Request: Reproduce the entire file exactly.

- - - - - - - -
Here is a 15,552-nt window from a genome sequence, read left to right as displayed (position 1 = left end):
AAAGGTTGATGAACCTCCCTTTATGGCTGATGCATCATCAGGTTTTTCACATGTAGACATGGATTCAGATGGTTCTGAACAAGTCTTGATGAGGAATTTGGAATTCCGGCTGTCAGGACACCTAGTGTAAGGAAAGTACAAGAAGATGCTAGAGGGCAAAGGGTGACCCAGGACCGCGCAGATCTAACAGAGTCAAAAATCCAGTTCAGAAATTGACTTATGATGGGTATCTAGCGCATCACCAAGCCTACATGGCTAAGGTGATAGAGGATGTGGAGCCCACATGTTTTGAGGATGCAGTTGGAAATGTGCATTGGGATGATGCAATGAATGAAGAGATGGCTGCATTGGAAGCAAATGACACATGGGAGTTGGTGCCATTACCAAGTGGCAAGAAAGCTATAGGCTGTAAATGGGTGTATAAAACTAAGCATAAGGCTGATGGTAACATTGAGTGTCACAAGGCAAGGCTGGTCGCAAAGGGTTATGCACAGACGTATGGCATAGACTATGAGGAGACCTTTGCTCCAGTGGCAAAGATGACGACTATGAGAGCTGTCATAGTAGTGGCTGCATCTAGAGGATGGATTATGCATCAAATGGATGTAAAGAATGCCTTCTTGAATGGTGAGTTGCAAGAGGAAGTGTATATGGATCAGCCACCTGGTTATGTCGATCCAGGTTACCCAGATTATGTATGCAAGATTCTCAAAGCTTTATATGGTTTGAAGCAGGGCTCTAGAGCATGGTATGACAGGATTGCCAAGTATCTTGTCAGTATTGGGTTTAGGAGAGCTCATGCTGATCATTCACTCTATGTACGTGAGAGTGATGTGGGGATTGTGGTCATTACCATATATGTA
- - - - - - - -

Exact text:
Here is a 15,552-nt window from a genome sequence, read left to right as displayed (position 1 = left end):
AAAGGTTGATGAACCTCCCTTTATGGCTGATGCATCATCAGGTTTTTCACATGTAGACATGGATTCAGATGGTTCTGAACAAGTCTTGATGAGGAATTTGGAATTCCGGCTGTCAGGACACCTAGTGTAAGGAAAGTACAAGAAGATGCTAGAGGGCAAAGGGTGACCCAGGACCGCGCAGATCTAACAGAGTCAAAAATCCAGTTCAGAAATTGACTTATGATGGGTATCTAGCGCATCACCAAGCCTACATGGCTAAGGTGATAGAGGATGTGGAGCCCACATGTTTTGAGGATGCAGTTGGAAATGTGCATTGGGATGATGCAATGAATGAAGAGATGGCTGCATTGGAAGCAAATGACACATGGGAGTTGGTGCCATTACCAAGTGGCAAGAAAGCTATAGGCTGTAAATGGGTGTATAAAACTAAGCATAAGGCTGATGGTAACATTGAGTGTCACAAGGCAAGGCTGGTCGCAAAGGGTTATGCACAGACGTATGGCATAGACTATGAGGAGACCTTTGCTCCAGTGGCAAAGATGACGACTATGAGAGCTGTCATAGTAGTGGCTGCATCTAGAGGATGGATTATGCATCAAATGGATGTAAAGAATGCCTTCTTGAATGGTGAGTTGCAAGAGGAAGTGTATATGGATCAGCCACCTGGTTATGTCGATCCAGGTTACCCAGATTATGTATGCAAGATTCTCAAAGCTTTATATGGTTTGAAGCAGGGCTCTAGAGCATGGTATGACAGGATTGCCAAGTATCTTGTCAGTATTGGGTTTAGGAGAGCTCATGCTGATCATTCACTCTATGTACGTGAGAGTGATGTGGGGATTGTGGTCATTACCATATATGTA